“I’m sure there are 41,000 tragedies [now],” Edirisinghe said. “There are probably also thousands upon thousands of survivals. I had five cousins vacationing in coastal areas. One cousin held his twins and hung on to a tombstone as the waves went through. … Another guy held his son above his head … as the water was gushing [by]. Those are just some of the stories.”

More stories of both tragedy and survival revealed themselves after Edirisinghe and his mother arrived in Colombo – two days after they had initially been scheduled to return.

“There was a train we heard about called Queen of the Sea,” he said. “I rode on it when I was young. Waves came and took the train off its tracks. One boy survived – he was seven. … But he buried the rest of his family.”

While Edirisinghe and his parents had escaped the tsunami, they returned to Sri Lanka to find that close friends had been reported missing in the wake of the tragedy.

“Before Notre Dame, I thought about entering the law faculty in Sri Lanka,” Edirisinghe said. “A friend who had advised me on the decision was washed away. She was 28.”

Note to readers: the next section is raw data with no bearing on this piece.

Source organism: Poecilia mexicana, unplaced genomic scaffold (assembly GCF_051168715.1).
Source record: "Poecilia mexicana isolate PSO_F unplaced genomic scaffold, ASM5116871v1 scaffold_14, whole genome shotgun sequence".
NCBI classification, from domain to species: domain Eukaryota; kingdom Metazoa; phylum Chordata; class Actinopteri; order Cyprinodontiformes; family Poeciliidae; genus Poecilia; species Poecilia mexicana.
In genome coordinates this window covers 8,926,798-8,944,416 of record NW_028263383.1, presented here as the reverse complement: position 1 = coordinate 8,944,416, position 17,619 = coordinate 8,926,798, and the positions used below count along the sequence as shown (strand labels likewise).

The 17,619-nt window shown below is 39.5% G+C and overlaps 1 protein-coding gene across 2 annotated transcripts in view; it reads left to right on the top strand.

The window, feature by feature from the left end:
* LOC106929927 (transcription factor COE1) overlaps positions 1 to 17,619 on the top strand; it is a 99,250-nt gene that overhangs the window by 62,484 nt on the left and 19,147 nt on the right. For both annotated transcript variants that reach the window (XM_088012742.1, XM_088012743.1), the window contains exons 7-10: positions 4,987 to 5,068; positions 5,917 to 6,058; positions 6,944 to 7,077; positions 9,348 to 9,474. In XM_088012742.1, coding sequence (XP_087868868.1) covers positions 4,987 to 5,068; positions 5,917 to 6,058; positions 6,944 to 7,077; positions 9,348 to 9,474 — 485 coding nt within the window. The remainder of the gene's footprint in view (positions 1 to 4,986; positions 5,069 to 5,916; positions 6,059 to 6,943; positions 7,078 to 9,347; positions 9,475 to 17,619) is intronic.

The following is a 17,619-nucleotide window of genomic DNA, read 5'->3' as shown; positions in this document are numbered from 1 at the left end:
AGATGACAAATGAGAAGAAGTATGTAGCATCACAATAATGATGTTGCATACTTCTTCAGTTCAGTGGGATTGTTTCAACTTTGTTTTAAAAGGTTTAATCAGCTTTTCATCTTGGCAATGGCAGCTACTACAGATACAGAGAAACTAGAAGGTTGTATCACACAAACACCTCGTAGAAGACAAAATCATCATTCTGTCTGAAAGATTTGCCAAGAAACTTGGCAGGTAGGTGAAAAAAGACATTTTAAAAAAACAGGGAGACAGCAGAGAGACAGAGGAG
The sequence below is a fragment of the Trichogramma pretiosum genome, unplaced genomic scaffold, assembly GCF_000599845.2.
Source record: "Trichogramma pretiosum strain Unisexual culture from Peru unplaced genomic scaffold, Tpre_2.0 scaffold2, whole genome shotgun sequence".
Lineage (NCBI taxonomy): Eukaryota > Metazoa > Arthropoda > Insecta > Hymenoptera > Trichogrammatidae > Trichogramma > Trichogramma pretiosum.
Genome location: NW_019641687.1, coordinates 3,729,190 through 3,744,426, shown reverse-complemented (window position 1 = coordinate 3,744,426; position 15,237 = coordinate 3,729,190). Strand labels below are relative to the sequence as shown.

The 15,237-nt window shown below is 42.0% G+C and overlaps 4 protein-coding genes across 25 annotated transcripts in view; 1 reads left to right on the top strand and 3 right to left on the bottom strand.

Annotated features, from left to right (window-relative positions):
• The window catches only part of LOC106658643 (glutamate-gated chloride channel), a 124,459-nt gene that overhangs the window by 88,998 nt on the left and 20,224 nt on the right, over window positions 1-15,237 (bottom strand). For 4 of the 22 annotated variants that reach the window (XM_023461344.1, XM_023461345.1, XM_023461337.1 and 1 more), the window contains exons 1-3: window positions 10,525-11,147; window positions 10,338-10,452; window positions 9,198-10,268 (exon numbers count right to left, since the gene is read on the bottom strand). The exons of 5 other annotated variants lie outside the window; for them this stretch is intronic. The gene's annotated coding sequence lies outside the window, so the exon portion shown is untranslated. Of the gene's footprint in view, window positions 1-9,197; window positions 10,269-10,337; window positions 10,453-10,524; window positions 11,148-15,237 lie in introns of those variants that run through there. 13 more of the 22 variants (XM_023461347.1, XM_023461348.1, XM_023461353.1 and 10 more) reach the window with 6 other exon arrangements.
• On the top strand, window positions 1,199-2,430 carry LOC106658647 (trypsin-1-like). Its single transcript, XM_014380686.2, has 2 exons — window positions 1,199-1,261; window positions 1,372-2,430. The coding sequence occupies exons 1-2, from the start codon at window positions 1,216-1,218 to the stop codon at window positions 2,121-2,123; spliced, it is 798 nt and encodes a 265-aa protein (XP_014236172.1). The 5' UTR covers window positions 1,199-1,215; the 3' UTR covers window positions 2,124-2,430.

Amid the loss and confusion of such tragedy, Edirisinghe said his first instinct was to do anything he could to help in the relief effort. His first task was to deliver more than 500 letters from Sri Lankan workers in his father’s Jordan textile factory to the company’s headquarters for distribution to family and friends at home.

“I have a little ritual when I get off the plane. I touch the ground and do the sign of the cross,” Edirisinghe said. “And then we [deliver] the letters.”

Edirisinghe’s house in Colombo was untouched by the wave, which allowed him and many of his friends to contribute to the relief effort.

“I went home and packed up all the clothes I had and sent them [to the places where they were needed],” Edirisinghe said. “Everyone did that.”